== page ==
The banter between Alain and Taylor was just one candid moment of many that made this show super special. At all points the seams were very visible. Everyone stayed on stage while the movie clips were being shown and playing songs other than their own gave the Foos a chance to let loose a little bit and be more present in their performance. So many glances were shared between band mates that ran the gamut from unbridled joy to sheer terror at the complexity of playing some of the more involved songs. I heard in an interview that in order to prepare for this concert Dave and Co. learned 40 some songs in a week, and while they delivered at an insane level, it was cool to see that even the most accomplished musicians face challenges. Not just us newbies. The most sweat was shed throughout the Foos set with Lee Ving, a man who claims to fit an equal amount of notes into a minute long song as a four minute one. A couple different times Taylor and Dave exchanged a quick “fast enough for you?” and Taylor deserves a thousand Gatorades for holding down that crazy drum beat so well.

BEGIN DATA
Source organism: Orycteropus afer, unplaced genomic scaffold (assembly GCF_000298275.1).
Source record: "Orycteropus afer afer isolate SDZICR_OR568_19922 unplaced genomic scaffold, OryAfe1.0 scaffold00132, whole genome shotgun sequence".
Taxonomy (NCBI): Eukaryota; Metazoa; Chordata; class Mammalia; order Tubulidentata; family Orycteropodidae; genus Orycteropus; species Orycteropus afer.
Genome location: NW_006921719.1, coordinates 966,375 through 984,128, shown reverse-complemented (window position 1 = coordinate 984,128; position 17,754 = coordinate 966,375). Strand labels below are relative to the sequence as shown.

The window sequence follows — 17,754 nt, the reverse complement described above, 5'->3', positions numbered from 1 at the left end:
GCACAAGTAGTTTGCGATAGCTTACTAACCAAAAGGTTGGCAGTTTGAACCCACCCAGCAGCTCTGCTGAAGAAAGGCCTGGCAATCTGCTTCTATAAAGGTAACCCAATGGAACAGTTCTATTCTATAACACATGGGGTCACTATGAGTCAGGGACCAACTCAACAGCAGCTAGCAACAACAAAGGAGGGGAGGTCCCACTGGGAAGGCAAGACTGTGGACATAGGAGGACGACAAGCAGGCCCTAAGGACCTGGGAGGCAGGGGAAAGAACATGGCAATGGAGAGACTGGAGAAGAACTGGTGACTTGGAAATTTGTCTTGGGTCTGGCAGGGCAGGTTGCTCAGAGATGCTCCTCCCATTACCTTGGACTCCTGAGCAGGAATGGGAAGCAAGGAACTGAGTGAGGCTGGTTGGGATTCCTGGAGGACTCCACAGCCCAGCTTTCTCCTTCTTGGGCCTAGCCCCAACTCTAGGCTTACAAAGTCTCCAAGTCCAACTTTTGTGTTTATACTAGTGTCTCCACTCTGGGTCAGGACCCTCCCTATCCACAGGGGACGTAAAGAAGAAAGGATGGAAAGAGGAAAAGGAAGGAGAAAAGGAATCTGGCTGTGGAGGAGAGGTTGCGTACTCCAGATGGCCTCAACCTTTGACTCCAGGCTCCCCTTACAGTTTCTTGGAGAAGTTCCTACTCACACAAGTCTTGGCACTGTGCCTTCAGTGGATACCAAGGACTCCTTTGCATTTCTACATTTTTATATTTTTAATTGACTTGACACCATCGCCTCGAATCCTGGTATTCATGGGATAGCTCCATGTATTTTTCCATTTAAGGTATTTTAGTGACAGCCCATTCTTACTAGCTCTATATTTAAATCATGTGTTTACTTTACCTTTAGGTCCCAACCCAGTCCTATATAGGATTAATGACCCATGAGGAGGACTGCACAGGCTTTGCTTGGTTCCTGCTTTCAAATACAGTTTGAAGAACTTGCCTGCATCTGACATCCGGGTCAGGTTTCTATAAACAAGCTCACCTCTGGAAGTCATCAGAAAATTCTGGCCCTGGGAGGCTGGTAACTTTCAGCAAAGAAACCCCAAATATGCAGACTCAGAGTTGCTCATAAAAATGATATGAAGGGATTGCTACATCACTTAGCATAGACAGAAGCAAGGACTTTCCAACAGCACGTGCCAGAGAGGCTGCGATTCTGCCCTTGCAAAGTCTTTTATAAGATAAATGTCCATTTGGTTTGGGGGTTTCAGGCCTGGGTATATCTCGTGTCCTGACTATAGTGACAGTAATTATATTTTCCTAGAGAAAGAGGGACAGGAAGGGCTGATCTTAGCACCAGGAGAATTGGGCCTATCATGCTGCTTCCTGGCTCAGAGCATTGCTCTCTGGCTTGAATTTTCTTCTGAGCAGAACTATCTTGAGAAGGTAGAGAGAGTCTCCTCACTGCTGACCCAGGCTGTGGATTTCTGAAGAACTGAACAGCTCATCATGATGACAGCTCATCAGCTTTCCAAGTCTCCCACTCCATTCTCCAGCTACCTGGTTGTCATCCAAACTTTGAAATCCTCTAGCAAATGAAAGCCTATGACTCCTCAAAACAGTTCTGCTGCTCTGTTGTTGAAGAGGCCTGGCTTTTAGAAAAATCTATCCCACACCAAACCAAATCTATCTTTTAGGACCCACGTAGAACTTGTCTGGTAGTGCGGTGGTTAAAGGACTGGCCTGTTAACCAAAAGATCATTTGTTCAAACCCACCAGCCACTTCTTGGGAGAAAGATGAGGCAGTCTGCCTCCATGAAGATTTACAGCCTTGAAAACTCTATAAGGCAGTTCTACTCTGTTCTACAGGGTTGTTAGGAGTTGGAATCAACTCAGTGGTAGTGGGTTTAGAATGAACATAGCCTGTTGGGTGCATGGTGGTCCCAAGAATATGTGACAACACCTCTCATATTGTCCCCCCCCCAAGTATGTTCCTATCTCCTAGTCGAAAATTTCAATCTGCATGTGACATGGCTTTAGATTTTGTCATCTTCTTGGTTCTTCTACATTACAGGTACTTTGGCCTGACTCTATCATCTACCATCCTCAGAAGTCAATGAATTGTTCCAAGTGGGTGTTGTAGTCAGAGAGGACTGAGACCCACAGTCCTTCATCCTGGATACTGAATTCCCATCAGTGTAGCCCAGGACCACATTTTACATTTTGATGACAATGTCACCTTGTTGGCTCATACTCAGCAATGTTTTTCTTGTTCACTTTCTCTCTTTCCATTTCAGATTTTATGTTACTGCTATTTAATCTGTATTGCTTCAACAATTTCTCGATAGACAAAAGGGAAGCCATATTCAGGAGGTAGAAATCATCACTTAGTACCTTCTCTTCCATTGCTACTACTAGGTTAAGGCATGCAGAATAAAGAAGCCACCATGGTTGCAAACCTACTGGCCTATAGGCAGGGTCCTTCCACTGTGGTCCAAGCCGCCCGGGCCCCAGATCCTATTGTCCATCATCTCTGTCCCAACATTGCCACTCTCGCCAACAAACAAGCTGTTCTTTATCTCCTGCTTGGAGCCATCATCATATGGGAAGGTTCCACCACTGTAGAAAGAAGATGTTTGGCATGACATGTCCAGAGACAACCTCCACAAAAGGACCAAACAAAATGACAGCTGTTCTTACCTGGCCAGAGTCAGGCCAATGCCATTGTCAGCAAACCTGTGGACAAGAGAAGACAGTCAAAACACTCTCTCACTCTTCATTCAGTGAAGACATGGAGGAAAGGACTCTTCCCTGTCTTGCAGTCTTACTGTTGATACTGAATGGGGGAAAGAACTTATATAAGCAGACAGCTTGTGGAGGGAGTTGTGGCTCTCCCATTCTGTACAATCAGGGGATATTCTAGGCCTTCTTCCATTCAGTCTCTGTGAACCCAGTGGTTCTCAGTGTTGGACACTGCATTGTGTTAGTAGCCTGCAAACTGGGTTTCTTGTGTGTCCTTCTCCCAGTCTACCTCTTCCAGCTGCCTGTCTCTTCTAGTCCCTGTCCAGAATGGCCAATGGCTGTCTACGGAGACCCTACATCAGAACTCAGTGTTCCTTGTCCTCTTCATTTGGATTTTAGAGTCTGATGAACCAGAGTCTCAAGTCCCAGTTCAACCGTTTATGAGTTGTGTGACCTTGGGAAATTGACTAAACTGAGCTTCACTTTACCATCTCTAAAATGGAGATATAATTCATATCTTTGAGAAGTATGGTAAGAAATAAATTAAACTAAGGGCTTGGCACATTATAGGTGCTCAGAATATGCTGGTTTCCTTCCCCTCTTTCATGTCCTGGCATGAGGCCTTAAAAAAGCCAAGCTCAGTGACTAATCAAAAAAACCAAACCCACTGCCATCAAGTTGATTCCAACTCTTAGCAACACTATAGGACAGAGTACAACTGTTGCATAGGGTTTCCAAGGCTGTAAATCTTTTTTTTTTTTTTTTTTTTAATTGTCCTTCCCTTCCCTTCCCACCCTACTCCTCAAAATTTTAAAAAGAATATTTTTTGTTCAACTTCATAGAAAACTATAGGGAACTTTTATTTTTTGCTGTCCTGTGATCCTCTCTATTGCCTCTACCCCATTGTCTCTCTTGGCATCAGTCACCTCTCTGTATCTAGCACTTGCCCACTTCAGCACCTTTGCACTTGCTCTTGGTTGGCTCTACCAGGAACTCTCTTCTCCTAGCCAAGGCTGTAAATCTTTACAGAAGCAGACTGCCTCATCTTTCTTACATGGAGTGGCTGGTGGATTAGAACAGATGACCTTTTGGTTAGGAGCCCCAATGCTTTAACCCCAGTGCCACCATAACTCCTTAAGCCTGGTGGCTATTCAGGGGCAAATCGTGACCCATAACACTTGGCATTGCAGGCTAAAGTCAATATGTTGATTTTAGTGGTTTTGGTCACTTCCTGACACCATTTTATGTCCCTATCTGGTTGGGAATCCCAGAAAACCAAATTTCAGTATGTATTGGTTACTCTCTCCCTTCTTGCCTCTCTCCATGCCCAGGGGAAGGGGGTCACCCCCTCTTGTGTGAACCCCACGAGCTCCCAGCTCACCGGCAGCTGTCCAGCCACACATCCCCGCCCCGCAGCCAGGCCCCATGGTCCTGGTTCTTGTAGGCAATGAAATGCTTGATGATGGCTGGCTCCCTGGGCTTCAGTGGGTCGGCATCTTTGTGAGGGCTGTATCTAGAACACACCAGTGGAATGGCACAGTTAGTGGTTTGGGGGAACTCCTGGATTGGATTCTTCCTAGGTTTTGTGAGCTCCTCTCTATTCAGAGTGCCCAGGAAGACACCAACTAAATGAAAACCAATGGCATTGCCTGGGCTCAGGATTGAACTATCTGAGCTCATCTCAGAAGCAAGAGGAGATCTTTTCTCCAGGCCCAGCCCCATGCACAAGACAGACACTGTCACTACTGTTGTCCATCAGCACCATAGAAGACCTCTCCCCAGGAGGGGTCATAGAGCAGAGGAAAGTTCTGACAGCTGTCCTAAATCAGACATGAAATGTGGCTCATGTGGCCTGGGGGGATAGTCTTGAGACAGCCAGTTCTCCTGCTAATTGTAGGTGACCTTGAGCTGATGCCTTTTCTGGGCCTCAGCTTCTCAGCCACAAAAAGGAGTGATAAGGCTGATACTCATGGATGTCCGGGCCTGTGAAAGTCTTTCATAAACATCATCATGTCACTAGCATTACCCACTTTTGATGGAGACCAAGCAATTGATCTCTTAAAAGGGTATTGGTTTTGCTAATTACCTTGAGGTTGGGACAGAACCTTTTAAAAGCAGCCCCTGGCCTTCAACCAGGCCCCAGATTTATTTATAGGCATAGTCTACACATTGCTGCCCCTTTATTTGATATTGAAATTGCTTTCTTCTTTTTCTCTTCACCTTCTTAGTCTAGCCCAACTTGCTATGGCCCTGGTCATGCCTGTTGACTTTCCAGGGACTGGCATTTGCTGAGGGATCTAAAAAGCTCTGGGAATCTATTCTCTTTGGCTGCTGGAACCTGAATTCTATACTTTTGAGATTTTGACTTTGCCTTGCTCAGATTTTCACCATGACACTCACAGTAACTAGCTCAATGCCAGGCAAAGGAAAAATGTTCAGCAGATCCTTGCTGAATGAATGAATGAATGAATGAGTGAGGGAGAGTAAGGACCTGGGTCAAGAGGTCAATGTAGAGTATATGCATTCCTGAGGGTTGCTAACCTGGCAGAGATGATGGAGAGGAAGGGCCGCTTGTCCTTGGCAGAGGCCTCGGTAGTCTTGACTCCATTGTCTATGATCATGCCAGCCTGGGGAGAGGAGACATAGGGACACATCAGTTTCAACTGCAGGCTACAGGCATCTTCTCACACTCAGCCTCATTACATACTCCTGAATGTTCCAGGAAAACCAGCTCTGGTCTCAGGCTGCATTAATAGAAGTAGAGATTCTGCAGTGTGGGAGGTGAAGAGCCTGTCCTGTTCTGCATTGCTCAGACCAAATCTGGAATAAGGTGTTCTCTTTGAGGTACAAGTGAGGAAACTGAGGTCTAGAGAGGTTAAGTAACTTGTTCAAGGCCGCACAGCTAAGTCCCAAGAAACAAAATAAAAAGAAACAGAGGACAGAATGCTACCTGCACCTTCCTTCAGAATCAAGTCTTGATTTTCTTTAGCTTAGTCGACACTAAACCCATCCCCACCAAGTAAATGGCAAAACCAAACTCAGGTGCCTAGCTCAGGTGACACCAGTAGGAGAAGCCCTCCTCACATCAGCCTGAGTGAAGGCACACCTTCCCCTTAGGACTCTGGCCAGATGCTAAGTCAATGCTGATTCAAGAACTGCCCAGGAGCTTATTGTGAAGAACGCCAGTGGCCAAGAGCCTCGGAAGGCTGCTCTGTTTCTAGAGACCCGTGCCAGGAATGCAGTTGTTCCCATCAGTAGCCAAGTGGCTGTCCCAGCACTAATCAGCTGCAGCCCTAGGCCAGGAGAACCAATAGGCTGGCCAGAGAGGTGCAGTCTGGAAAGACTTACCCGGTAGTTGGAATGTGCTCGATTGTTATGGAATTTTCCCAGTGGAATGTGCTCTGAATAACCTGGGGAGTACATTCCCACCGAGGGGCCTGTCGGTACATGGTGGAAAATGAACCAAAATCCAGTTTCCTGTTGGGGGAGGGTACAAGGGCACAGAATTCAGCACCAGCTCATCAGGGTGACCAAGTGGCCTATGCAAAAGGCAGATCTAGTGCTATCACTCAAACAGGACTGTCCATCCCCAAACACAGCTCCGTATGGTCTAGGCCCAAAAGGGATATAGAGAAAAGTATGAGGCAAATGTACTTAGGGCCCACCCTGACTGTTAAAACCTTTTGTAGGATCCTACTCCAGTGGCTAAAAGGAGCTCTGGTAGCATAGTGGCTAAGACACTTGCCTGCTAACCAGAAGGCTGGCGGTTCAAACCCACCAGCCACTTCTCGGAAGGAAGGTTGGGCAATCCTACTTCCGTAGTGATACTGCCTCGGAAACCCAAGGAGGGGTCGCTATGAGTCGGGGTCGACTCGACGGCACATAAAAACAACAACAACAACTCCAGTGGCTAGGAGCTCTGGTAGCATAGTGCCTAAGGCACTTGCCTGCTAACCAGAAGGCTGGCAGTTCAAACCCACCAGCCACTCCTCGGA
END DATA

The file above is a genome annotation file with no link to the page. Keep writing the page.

The music nerdiness wasn’t reserved to the audience and was equally matched by everyone playing on stage. Dave was thrilled to play with Rick Springfield, Taylor lost his cool over Rick Nielsen, and Chris Shiflett, who plays in a country-ish band on the side, took a break from his usual stoicism and grinned like a little boy while playing with John Fogerty. And speaking of John Fogerty, he might be my new Tom Petty. I need to get my Fogerty on in a big way, as he was probably my favorite part of the show. And that says a lot considering Rick “Fucking” Springfield and the Foo Fighters joined forces for “Jesse’s Girl.” I mean never thought that when I was actually “Little” Conqueror and rocking out to the Kidsongs version of Centerfield, I’d be seeing the it performed by the man who wrote it 3 feet away from me over 20 years later on a guitar made out of a baseball bat.